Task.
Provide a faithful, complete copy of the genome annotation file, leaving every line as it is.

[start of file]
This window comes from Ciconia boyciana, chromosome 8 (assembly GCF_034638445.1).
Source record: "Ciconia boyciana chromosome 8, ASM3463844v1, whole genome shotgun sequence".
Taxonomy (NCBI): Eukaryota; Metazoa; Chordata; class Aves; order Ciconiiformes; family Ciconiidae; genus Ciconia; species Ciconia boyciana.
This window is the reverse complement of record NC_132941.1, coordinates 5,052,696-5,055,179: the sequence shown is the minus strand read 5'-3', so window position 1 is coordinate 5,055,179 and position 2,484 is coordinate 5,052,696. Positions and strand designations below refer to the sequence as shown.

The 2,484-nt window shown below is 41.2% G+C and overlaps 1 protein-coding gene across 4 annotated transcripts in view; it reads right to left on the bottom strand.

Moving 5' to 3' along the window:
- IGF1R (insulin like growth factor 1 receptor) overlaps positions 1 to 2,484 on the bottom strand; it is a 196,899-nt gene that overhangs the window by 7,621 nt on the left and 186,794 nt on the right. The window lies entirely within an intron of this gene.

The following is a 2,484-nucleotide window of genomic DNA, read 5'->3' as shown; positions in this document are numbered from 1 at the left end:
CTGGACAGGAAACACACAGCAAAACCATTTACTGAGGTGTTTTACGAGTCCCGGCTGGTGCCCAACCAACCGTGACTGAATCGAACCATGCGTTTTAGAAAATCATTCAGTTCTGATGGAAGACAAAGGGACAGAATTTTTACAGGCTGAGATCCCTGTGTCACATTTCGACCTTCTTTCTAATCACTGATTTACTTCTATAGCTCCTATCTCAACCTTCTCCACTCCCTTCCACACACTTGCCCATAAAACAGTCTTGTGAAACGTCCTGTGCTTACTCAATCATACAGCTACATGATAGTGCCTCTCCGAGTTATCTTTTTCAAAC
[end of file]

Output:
This window comes from Ciconia boyciana, chromosome 8 (assembly GCF_034638445.1).
Source record: "Ciconia boyciana chromosome 8, ASM3463844v1, whole genome shotgun sequence".
Taxonomy (NCBI): Eukaryota; Metazoa; Chordata; class Aves; order Ciconiiformes; family Ciconiidae; genus Ciconia; species Ciconia boyciana.
This window is the reverse complement of record NC_132941.1, coordinates 5,052,696-5,055,179: the sequence shown is the minus strand read 5'-3', so window position 1 is coordinate 5,055,179 and position 2,484 is coordinate 5,052,696. Positions and strand designations below refer to the sequence as shown.

The 2,484-nt window shown below is 41.2% G+C and overlaps 1 protein-coding gene across 4 annotated transcripts in view; it reads right to left on the bottom strand.

Moving 5' to 3' along the window:
- IGF1R (insulin like growth factor 1 receptor) overlaps positions 1 to 2,484 on the bottom strand; it is a 196,899-nt gene that overhangs the window by 7,621 nt on the left and 186,794 nt on the right. The window lies entirely within an intron of this gene.

The following is a 2,484-nucleotide window of genomic DNA, read 5'->3' as shown; positions in this document are numbered from 1 at the left end:
CTGGACAGGAAACACACAGCAAAACCATTTACTGAGGTGTTTTACGAGTCCCGGCTGGTGCCCAACCAACCGTGACTGAATCGAACCATGCGTTTTAGAAAATCATTCAGTTCTGATGGAAGACAAAGGGACAGAATTTTTACAGGCTGAGATCCCTGTGTCACATTTCGACCTTCTTTCTAATCACTGATTTACTTCTATAGCTCCTATCTCAACCTTCTCCACTCCCTTCCACACACTTGCCCATAAAACAGTCTTGTGAAACGTCCTGTGCTTACTCAATCATACAGCTACATGATAGTGCCTCTCCGAGTTATCTTTTTCAAAC